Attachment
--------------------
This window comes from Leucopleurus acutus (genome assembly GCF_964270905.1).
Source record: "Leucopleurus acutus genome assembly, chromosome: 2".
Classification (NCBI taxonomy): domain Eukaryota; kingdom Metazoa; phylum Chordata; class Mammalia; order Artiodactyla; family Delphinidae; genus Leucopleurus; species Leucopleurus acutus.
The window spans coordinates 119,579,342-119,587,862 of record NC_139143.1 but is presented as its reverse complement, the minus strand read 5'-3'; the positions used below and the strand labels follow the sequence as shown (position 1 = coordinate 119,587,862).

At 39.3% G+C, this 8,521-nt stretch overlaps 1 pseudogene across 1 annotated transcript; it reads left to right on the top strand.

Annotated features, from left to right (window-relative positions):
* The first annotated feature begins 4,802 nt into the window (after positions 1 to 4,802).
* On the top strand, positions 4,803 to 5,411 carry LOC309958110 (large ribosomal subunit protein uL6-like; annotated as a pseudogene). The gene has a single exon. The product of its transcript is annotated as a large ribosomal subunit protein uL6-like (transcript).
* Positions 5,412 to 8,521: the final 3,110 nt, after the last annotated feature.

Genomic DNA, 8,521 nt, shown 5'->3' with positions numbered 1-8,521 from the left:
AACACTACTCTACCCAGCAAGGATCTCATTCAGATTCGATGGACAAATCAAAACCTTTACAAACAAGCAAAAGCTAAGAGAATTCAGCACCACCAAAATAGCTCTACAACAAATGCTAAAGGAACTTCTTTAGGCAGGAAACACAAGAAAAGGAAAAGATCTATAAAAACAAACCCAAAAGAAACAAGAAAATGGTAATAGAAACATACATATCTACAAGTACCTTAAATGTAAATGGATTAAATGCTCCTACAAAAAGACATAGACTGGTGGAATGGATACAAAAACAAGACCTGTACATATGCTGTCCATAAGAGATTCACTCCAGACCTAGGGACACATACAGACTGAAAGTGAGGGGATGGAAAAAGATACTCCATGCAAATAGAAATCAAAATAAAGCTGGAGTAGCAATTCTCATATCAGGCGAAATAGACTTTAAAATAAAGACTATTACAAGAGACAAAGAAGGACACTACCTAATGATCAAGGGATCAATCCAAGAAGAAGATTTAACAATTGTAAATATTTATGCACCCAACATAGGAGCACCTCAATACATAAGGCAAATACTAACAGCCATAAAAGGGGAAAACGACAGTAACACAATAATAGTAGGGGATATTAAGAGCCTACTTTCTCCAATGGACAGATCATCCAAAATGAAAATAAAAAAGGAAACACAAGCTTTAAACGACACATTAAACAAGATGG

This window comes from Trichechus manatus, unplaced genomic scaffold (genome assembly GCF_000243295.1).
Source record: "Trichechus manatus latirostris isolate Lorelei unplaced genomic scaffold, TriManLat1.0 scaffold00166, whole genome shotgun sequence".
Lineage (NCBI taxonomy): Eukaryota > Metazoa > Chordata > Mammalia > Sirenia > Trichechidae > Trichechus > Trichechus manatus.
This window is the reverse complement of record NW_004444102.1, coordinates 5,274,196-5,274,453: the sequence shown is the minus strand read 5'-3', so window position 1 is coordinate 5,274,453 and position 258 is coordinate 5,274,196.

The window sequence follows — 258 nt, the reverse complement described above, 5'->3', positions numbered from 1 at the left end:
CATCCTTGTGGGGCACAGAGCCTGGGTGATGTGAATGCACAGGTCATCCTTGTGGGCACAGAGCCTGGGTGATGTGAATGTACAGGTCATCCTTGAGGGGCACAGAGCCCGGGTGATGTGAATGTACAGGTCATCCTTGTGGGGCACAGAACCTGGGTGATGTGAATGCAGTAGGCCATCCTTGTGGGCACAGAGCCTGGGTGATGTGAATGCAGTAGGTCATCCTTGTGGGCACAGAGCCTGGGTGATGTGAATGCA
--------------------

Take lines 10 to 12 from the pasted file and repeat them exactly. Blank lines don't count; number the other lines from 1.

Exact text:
Genomic DNA, 8,521 nt, shown 5'->3' with positions numbered 1-8,521 from the left:
AACACTACTCTACCCAGCAAGGATCTCATTCAGATTCGATGGACAAATCAAAACCTTTACAAACAAGCAAAAGCTAAGAGAATTCAGCACCACCAAAATAGCTCTACAACAAATGCTAAAGGAACTTCTTTAGGCAGGAAACACAAGAAAAGGAAAAGATCTATAAAAACAAACCCAAAAGAAACAAGAAAATGGTAATAGAAACATACATATCTACAAGTACCTTAAATGTAAATGGATTAAATGCTCCTACAAAAAGACATAGACTGGTGGAATGGATACAAAAACAAGACCTGTACATATGCTGTCCATAAGAGATTCACTCCAGACCTAGGGACACATACAGACTGAAAGTGAGGGGATGGAAAAAGATACTCCATGCAAATAGAAATCAAAATAAAGCTGGAGTAGCAATTCTCATATCAGGCGAAATAGACTTTAAAATAAAGACTATTACAAGAGACAAAGAAGGACACTACCTAATGATCAAGGGATCAATCCAAGAAGAAGATTTAACAATTGTAAATATTTATGCACCCAACATAGGAGCACCTCAATACATAAGGCAAATACTAACAGCCATAAAAGGGGAAAACGACAGTAACACAATAATAGTAGGGGATATTAAGAGCCTACTTTCTCCAATGGACAGATCATCCAAAATGAAAATAAAAAAGGAAACACAAGCTTTAAACGACACATTAAACAAGATGG

This window comes from Trichechus manatus, unplaced genomic scaffold (genome assembly GCF_000243295.1).